The Minister for Sport and the Olympics, Hugh Robertson MP, opened Durham University's £6.7m world-class sports facility in February this year, cementing the University's global reputation as a centre for sporting excellence.
The facility, supported by a £500k grant from Sport England's Iconic Facilities fund, has been built as part of the London 2012 sporting legacy for the University and the North of England.
It provides students, staff and the general public, including schools and community groups, with the opportunity to participate in a wide variety of sports at all levels of ability, including elite training and performance. The facility will also play host to the Sri Lankan Olympic badminton team for training and acclimatisation prior to the London Olympics.
Central to the new development, which expands and enhances the existing sports facilities at Durham University's Graham Sports Centre at Maiden Castle, is a new high performance training centre for rowing.
This includes a new £1m powered indoor rowing tank, one of only three in the UK and the first in the North of England, and a new purpose-built boat house, with coaching led by former Great Britain Olympic rower, Wade Hall-Craggs.
The tank, used to teach the art of sculling and crew skills, is designed to simulate the movement and feel of a boat through water. The speed flow of the water can be adjusted electronically to give any speeds up to three metres per second.
It also boasts the only world-class standard fencing specific facility in the country with four competition and four practice dedicated fencing pistes and wheelchair fencing frames, where coaching is led by Great Britain Paralympic coach, Professor Laszlo Jakab.
Other features include:
- an extended sports hall allowing for increased indoor cricket provision with a variety of practice surfaces and a range of bowling machines;
- a performance analysis suite so athletes can monitor and improve their technique;
- three dedicated physiotherapy treatment rooms;
- a multi-purpose dance studio and x-bike training room;
- a rowing 'Ergo' gallery housing 28 stations - each is used to simulate the action of watercraft rowing for the purpose of exercise or training.
Durham University has a global reputation for producing and nurturing world-class sporting talent, counting several Olympic athletes and well-known sporting stars amongst its alumni. They include Olympic gold medallist and triple jumper, Jonathan Edwards; rower and Olympic bronze medallist, Steve Rowbotham; current England cricket captain Andrew Strauss and former captain Nasser Hussain, and Will Carling, who was the youngest England rugby captain at 22.
Durham University students and graduates are among Olympic hopefuls to make the rowing and fencing teams. Its women are currently ranked first in the British University and College Sport (BUCS) championship and its men are ranked second.
The Vice-Chancellor of Durham University, Professor Chris Higgins, said: "This is another monumental year for sporting achievement at Durham University and we are immensely proud to be able to contribute to the sporting legacy of the Olympics 2012 through the opening of these new facilities."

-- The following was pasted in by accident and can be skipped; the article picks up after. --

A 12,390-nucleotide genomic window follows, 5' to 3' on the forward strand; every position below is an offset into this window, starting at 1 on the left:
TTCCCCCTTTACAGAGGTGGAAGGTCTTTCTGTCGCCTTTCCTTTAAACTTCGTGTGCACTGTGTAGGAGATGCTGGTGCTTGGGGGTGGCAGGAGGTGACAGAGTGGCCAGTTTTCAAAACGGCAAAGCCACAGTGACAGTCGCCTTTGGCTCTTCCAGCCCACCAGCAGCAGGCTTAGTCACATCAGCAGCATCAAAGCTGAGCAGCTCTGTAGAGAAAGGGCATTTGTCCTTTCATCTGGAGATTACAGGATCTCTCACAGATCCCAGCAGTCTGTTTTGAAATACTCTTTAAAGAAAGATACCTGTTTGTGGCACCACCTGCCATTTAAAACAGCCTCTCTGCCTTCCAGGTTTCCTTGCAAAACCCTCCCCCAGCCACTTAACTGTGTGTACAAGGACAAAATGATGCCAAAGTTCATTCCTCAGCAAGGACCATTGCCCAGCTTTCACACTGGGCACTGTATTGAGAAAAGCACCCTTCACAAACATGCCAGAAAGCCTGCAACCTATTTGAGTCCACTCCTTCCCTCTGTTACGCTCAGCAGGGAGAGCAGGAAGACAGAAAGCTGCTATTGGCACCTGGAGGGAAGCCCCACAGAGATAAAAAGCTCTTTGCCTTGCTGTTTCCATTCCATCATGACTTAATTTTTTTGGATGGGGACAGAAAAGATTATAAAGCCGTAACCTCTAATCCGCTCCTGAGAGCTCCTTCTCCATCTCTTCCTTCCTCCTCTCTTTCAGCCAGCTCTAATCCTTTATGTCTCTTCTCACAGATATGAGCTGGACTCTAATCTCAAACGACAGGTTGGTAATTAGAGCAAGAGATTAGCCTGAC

Durham University's recent investment in sports facilities on its two campuses totals more than £13m. A new £5.5m sports centre was opened in 2010 at the University's Queen's Campus in Stockton, with badminton, basketball, volleyball and netball courts, a dance studio and rowing room.
Hugh Robertson said: "Durham University has a strong sporting tradition and this new state-of-the-art centre will help confirm this in the years ahead. This fantastic facility will provide world-class sports facilities for elite athletes and community users alike and help more people to take up sport."
Some 92 per cent of Durham University's students participate in sport at all levels, believed to be the highest such participation rate at a UK University. Team Durham, as the University's sports operation is known, runs an acclaimed community outreach programme totalling 40 projects - the largest of its kind in the UK.
Professor Higgins added: "Not only are we able to provide world-class facilities to help our elite athletes to train and perform at their best, we are also able to support sporting achievement at all levels within the University and the community, across a wide range of sports. This provides an excellent platform for personal development and greatly enhances our student experience."
Iconic Facilities is part of the £135 million Places People Play legacy programme that is bringing the magic of a home Olympic and Paralympic Games into communities across the country. Every sports facility that receives funding will carry the London 2012 Inspire mark - celebrating the link to the Games.
Sport England's Property Director, Charles Johnston, said: "With a rich heritage of participation both within the University and the wider community, it's fantastic to see Durham University build on this with the Graham Sports Centre. With funding from the Iconic Facilities fund, this state-of-the-art facility is helping us bring the inspiration and magic of a home Olympics into communities in the North and deliver a lasting legacy beyond London 2012."